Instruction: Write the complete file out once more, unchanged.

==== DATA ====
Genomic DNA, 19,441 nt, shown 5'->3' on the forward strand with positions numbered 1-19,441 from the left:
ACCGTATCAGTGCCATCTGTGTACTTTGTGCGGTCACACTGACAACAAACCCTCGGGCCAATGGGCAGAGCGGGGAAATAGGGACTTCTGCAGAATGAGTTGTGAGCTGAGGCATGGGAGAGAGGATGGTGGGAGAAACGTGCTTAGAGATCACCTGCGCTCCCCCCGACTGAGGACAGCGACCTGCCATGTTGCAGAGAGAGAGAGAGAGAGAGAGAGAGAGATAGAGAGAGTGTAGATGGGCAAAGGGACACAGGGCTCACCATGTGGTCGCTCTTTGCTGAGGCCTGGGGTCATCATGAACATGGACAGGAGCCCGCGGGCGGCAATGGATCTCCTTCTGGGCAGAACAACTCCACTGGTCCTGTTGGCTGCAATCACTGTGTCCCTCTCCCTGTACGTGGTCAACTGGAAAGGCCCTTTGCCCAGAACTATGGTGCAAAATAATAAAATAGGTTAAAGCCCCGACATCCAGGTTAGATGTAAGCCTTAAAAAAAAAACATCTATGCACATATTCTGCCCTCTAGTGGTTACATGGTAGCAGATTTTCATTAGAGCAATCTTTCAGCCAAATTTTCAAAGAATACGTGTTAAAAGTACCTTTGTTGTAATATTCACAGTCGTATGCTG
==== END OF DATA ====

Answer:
Genomic DNA, 19,441 nt, shown 5'->3' on the forward strand with positions numbered 1-19,441 from the left:
ACCGTATCAGTGCCATCTGTGTACTTTGTGCGGTCACACTGACAACAAACCCTCGGGCCAATGGGCAGAGCGGGGAAATAGGGACTTCTGCAGAATGAGTTGTGAGCTGAGGCATGGGAGAGAGGATGGTGGGAGAAACGTGCTTAGAGATCACCTGCGCTCCCCCCGACTGAGGACAGCGACCTGCCATGTTGCAGAGAGAGAGAGAGAGAGAGAGAGAGAGATAGAGAGAGTGTAGATGGGCAAAGGGACACAGGGCTCACCATGTGGTCGCTCTTTGCTGAGGCCTGGGGTCATCATGAACATGGACAGGAGCCCGCGGGCGGCAATGGATCTCCTTCTGGGCAGAACAACTCCACTGGTCCTGTTGGCTGCAATCACTGTGTCCCTCTCCCTGTACGTGGTCAACTGGAAAGGCCCTTTGCCCAGAACTATGGTGCAAAATAATAAAATAGGTTAAAGCCCCGACATCCAGGTTAGATGTAAGCCTTAAAAAAAAAACATCTATGCACATATTCTGCCCTCTAGTGGTTACATGGTAGCAGATTTTCATTAGAGCAATCTTTCAGCCAAATTTTCAAAGAATACGTGTTAAAAGTACCTTTGTTGTAATATTCACAGTCGTATGCTG